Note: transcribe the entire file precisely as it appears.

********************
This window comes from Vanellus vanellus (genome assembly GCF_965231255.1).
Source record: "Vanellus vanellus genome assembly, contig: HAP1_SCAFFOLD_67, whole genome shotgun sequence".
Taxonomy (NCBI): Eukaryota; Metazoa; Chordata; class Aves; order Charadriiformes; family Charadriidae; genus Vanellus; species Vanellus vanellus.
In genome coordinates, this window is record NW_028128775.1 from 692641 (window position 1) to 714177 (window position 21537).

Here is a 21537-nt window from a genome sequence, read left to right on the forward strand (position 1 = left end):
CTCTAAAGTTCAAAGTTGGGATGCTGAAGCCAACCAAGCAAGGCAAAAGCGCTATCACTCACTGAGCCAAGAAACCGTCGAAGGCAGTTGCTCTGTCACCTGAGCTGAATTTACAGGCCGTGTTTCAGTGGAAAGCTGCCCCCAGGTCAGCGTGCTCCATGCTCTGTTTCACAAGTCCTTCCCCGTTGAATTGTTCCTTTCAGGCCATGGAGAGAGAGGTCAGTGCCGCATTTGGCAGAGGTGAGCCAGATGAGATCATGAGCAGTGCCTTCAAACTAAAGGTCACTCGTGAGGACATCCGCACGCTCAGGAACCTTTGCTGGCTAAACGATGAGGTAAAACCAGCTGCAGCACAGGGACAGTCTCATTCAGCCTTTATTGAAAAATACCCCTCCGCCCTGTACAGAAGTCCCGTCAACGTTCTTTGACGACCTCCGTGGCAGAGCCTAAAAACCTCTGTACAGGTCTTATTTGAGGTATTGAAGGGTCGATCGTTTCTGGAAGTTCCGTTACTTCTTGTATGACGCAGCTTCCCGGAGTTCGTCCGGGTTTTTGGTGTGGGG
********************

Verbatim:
This window comes from Vanellus vanellus (genome assembly GCF_965231255.1).
Source record: "Vanellus vanellus genome assembly, contig: HAP1_SCAFFOLD_67, whole genome shotgun sequence".
Taxonomy (NCBI): Eukaryota; Metazoa; Chordata; class Aves; order Charadriiformes; family Charadriidae; genus Vanellus; species Vanellus vanellus.
In genome coordinates, this window is record NW_028128775.1 from 692641 (window position 1) to 714177 (window position 21537).

Here is a 21537-nt window from a genome sequence, read left to right on the forward strand (position 1 = left end):
CTCTAAAGTTCAAAGTTGGGATGCTGAAGCCAACCAAGCAAGGCAAAAGCGCTATCACTCACTGAGCCAAGAAACCGTCGAAGGCAGTTGCTCTGTCACCTGAGCTGAATTTACAGGCCGTGTTTCAGTGGAAAGCTGCCCCCAGGTCAGCGTGCTCCATGCTCTGTTTCACAAGTCCTTCCCCGTTGAATTGTTCCTTTCAGGCCATGGAGAGAGAGGTCAGTGCCGCATTTGGCAGAGGTGAGCCAGATGAGATCATGAGCAGTGCCTTCAAACTAAAGGTCACTCGTGAGGACATCCGCACGCTCAGGAACCTTTGCTGGCTAAACGATGAGGTAAAACCAGCTGCAGCACAGGGACAGTCTCATTCAGCCTTTATTGAAAAATACCCCTCCGCCCTGTACAGAAGTCCCGTCAACGTTCTTTGACGACCTCCGTGGCAGAGCCTAAAAACCTCTGTACAGGTCTTATTTGAGGTATTGAAGGGTCGATCGTTTCTGGAAGTTCCGTTACTTCTTGTATGACGCAGCTTCCCGGAGTTCGTCCGGGTTTTTGGTGTGGGG